A legal question-and-answer for seniors
Dear Seniors Legal Line: I am a retired senior living on a fixed income. My adult child has had some financial problems and asked me to cosign with him on a car purchase. I suggested that if he could not get financing, maybe he should look at a l...
Dear Seniors Legal Line:
I am a retired senior living on a fixed income. My adult child has had some financial problems and asked me to cosign with him on a car purchase. I suggested that if he could not get financing, maybe he should look at a less expensive car. My son, however, talked me into cosigning on the loan that allowed him to purchase the car. He has made the payments on the car for several months; however, he lost his job and now cannot make payments. I am living on Social Security and a small pension and do not have the extra money to make this several hundred dollars a month car payment. The loan also mandates that he keep insurance on the car. My son's driving record is not spotless and, therefore, his insurance is not cheap. The car loan people are now contacting me about making my son's car payments and insuring the car. What should I do?
I understand that you had the best of intentions to allow your son to buy a car in order to help him get to work, etc. However, now you have found yourself in a situation where you are on the hook for a car that you cannot afford, your son cannot afford, and there is a loan and insurance for which you are responsible. Your original reaction, that your son should look for a less expensive car that he can afford on his own, was probably the correct response.
You did not indicate the amount of money for the loan. However, if this was a new car loan, the loan amount is probably much greater than the car's actual value, since car values for the most part depreciate in value over time. If the lender decides to repossess the car, they will sell it at a public auction for almost always less than the amount you and your son owe. You and your son will still owe additional money for the balance of the loan, called the deficiency amount. While you are jointly liable with your son, your son probably does not have the means, savings or investments to facilitate such payoffs since there was a reason you had to cosign. That reason is coming to bear now.
The lender could seek a judgment against either you and/or your son for the balance of the loan after the car is repossessed. While your social security income is exempt from collections, some pension incomes may be susceptible to judgment collection. Also, if you have any interest in real estate, a judgment against you could result in a lien against your real estate. Such creditor's liens cannot normally cause foreclosure. Either way this will have a negative effect on your credit rating if the loan payments are not kept up. To get you out of this loan or satisfy the lender, you could sell the car for at least the amount you owe. If you sell the car for less than the loan, while not alleviating all your liability, this would limit it to a smaller and more certain amount since you probably could sell it at a higher price than at a public auction sale. Pay the sales proceeds to the lender, getting a receipt in return. Then you or your son would pay off the remaining loan debt (over and above the loan amount).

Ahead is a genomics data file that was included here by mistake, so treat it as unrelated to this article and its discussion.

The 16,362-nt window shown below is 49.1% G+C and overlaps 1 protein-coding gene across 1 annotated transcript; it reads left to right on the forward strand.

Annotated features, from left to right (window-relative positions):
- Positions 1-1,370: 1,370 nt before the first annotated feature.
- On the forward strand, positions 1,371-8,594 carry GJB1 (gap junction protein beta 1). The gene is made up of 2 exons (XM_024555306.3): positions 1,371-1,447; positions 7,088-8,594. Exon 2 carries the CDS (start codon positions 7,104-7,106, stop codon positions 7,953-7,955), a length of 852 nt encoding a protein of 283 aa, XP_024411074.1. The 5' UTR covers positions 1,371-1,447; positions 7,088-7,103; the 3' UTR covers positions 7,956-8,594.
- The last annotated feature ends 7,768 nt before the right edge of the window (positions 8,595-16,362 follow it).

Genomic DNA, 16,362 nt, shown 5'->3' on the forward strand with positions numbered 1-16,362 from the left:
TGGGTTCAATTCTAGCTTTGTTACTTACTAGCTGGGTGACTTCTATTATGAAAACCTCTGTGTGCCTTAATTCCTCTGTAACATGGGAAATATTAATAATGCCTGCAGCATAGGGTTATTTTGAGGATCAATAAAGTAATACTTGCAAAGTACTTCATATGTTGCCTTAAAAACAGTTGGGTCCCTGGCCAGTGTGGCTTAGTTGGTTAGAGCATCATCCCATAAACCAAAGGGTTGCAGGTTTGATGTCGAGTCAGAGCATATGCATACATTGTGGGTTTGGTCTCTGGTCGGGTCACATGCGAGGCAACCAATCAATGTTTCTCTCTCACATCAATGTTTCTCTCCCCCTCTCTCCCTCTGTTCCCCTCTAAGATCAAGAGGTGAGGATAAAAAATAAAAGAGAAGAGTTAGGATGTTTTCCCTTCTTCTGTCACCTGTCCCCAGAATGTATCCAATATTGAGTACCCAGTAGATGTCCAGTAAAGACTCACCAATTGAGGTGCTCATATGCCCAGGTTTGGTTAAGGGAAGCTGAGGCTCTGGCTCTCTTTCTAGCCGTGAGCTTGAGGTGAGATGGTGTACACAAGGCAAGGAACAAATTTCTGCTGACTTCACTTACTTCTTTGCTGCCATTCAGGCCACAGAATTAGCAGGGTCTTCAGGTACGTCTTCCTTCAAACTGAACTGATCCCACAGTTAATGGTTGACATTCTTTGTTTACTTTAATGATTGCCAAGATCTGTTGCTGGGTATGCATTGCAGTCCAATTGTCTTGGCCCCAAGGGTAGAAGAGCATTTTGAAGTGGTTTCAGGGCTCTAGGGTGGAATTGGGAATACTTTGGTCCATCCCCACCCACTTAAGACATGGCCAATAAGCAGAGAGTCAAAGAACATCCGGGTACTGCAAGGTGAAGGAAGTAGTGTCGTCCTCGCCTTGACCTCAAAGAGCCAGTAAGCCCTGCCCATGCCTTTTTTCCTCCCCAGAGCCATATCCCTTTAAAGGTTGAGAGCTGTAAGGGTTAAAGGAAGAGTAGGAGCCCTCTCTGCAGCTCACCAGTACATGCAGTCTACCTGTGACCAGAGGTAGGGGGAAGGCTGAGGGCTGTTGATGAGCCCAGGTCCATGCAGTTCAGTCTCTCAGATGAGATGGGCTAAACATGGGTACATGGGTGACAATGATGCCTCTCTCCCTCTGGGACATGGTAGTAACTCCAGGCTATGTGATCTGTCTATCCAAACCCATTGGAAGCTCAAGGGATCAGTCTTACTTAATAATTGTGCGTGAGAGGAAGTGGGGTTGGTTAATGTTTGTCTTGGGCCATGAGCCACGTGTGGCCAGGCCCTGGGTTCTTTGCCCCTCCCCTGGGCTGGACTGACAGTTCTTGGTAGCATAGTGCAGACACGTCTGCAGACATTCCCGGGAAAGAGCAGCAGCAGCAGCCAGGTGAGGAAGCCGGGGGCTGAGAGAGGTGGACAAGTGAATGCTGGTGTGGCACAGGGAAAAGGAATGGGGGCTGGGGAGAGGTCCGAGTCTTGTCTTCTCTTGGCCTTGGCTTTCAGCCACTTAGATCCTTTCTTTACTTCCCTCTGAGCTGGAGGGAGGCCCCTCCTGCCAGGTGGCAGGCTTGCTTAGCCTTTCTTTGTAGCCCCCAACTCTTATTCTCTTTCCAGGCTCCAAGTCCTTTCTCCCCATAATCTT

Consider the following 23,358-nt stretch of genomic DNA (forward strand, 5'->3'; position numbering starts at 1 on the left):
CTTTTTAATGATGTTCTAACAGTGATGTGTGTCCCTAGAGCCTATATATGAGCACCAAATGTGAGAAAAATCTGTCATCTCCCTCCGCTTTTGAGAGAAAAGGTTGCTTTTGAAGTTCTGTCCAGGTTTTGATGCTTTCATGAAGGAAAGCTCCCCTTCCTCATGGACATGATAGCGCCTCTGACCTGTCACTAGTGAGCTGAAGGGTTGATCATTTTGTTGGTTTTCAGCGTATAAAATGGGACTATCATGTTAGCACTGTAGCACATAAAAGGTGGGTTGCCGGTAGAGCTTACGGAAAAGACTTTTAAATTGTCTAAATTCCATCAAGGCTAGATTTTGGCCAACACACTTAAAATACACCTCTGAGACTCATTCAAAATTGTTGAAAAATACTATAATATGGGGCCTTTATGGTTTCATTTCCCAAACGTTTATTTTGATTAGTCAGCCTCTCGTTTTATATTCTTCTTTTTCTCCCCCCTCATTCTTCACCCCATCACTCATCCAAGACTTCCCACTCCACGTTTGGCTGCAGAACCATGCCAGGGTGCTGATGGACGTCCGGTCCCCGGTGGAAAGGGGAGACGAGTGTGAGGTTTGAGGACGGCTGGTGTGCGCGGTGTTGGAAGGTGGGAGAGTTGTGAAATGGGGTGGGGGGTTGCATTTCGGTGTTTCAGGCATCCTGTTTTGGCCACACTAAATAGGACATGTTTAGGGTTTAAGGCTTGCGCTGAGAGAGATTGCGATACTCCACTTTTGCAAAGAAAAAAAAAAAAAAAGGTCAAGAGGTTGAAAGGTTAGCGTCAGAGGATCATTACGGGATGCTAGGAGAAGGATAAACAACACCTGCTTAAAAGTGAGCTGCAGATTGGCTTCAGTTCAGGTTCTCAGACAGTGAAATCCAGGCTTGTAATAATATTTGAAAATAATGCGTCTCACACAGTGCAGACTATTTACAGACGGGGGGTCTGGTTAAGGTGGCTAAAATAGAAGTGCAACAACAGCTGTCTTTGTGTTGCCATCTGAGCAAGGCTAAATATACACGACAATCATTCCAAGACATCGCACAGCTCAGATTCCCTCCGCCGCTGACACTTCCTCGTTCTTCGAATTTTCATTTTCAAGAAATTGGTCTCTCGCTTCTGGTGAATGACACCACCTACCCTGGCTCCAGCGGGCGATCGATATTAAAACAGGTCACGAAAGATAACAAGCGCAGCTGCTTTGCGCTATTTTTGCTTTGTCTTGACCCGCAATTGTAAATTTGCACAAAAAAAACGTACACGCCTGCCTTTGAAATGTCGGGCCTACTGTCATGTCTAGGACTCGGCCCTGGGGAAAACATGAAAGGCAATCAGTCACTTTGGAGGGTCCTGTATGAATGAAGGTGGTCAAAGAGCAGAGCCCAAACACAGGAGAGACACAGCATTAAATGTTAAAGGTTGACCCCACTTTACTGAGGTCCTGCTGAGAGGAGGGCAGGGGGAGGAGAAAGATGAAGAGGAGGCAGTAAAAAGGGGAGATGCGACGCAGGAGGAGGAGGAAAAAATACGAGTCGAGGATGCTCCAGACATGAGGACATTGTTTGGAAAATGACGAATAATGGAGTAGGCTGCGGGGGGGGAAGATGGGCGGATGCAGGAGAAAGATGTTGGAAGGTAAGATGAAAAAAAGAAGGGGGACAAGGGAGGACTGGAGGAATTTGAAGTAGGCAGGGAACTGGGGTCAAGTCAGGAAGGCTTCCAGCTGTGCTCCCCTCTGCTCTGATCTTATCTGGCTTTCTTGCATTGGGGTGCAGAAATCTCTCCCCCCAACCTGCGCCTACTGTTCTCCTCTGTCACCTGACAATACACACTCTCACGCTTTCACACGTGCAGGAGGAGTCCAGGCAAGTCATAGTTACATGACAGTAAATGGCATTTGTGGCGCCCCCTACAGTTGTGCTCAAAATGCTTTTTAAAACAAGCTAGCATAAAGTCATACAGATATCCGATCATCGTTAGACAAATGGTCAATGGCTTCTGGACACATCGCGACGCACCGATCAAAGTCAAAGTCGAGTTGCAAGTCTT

I have seen similar situations fairly often and need to caution people against over-stretching themselves to accommodate somebody else's desired purchase. A more dire situation occurred when a senior had cosigned on a new car for his daughter and the daughter used the new car in the commission of a crime. As a result, the vehicle was confiscated by the police. Minnesota State Law allows the confiscation and sale of vehicles when the vehicles are involved in certain crimes, ranging from drugs crimes to shoplifting, just to name a few. In this example, neither the senior nor his daughter had possession of the vehicle and were both stuck as a responsible party for a loan of over $10,000.
Of course, as the cosigner, you are the guarantor of the loan. If you are forced to pay the loan, you can sue your son to pay you back for the amount you paid. However, most parents do not wish to sue their children, so in the end, the parent is the one who is negatively impacted. The best way to avoid this situation is to not get into it in the first place.
Hopefully, you will find a buyer to buy this car from you and your son which would allow you to pay off most of the loan. You (and your son) will still be responsible for the remainder of the loan. However, this will be much easier to pay off if most of the principal, from the sale, is put toward the loan balance. You also will not have the continuing insurance costs. The lender will expect that the entire loan to be paid off before releasing the lien against the car.
If you have any other questions concerning this issue, feel free to call us at the Senior Citizens' Law Project.
This column is written by the Senior Citizens' Law Project. It is not meant to give complete answers to individual questions. If you are 60 years of age or older and live within the Minnesota Arrowhead Region, you may contact us with questions for legal help by writing to: Senior Citizens' Law Project, Legal Aid Service of Northeastern Minnesota, 302 Ordean Bldg., Duluth MN 55802. Include a phone number and return address. To view previous articles, go to: www.lasnem.org . Reprints by permission only.